This series relates in one way or another to the author?s childhood, even in cases where the author finds her inspiration in photographs of her daughter, with whom she often identifies. In this cycle, Lomová also utilized her experiences with psychoanalysis. Pictures such as: Child Inside, 2000, At the Window, 2000, Christmas, 2000, Sunday Afternoon, 1998, Under the Covers, 2000, Irenka, 1999 and the later pictures: Clouds, 2005, Twelve, 2005, Reader, 2005 are portraits of parents, relatives, or scenes from family gatherings. They conceal strong emotional subtexts and the author?s profoundly experienced relationships to the figures and events depicted. For example, the seemingly calm picture, Reader, of a girl lying on a balcony engrossed in a book, has a strong dose of existentially experienced reality within it. In the same way, a fragment of a girl turned with her back to the viewer in the picture Clouds initiates a feeling of loneliness and confrontation between the child and the endlessness of nature. Similarly, the picture Twelve, though it depicts the joyful world of a girl of just twelve, conceals the anxiety and uncertainty of an adolescent girl.


During the years 2002-2005, a series of pictures of married couples called Till death do us part appeared. The titles of the pictures consisted of the initials of the people depicted. The models for the pictures were not photographs found in magazines or photography studios, but rather, the author chose her models from among her friends and photographed married couples she knew well herself (for the purpose of painting their portraits later). The double portraits, which are at first glance ?ordinary?, neutral, realistically rendered, lacking in expressive hyperbole, contain a great amount of information in their details and in the realia used, and conceal the drama of women and men who have decided to join their fates together. The viewer can gradually read into the complicated relationships which exist between partners.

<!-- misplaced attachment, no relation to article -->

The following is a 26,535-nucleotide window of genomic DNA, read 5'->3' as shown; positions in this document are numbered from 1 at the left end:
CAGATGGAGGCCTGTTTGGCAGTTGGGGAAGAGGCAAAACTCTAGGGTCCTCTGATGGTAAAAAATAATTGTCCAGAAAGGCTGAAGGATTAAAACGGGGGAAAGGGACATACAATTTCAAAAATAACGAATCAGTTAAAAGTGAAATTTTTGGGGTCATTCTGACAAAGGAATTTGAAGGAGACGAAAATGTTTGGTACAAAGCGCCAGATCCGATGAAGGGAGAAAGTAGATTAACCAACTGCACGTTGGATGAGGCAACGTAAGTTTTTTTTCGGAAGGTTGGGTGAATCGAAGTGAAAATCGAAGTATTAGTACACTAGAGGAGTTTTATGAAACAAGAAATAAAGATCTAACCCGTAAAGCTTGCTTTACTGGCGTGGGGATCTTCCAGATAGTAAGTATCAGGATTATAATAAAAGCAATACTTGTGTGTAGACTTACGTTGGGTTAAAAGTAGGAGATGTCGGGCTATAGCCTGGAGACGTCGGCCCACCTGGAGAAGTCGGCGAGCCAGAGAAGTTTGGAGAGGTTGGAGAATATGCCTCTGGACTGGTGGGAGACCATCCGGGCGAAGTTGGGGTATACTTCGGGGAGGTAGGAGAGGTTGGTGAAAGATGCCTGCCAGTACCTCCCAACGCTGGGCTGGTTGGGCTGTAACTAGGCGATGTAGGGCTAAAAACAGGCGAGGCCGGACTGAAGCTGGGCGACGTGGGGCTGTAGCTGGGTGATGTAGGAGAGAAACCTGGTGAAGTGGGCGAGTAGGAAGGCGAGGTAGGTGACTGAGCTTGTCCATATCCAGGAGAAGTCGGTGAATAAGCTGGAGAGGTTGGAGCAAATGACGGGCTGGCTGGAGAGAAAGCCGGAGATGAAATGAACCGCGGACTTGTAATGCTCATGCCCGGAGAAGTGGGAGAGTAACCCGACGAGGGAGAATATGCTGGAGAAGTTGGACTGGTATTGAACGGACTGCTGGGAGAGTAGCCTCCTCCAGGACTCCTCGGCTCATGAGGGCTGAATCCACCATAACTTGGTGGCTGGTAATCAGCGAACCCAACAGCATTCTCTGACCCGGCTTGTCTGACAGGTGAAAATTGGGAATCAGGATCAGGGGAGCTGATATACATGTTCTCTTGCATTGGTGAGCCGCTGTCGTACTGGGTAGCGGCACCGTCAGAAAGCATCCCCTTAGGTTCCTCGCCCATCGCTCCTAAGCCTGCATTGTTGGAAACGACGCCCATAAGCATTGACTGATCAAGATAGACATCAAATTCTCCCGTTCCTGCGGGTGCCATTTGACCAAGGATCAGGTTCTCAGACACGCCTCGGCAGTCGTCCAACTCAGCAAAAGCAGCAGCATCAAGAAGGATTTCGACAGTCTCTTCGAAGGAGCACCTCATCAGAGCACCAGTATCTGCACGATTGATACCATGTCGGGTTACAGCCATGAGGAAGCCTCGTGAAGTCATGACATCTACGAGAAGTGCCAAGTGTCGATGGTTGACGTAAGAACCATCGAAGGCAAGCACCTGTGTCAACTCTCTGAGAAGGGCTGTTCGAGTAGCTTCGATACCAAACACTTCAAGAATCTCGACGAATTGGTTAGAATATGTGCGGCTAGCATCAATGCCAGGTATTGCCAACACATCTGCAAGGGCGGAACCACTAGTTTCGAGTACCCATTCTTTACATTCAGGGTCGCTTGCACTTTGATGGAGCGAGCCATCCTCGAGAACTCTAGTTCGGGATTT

In 2005, the cycle called The Sea came into being. Many of these pictures were painted based on the photographs Ivana Lomová took during her summer trip to the quiet English seaside town of Worthing ? to a place Londoners have retiring to for years. The empty beaches with figures of one or two lonely observers, the exposed sea bottom during long periods of low tide, time which has stopped. Old people walking on the beach with their dogs or resting on benches, look out onto the endlessness of the sea, which recalls the endlessness which perhaps awaits them. These are often merely fragments of human faces and figures, suggestions of stories which the viewer can fill in by himself. Solitude, dreaming, memories, a feeling of peace in anticipation of death. The pictures have a strongly existential atmosphere. Beauty, comfort and sadness are connected in a special way within them. It can be said that their inner content corresponds to the work of Edward Hopper.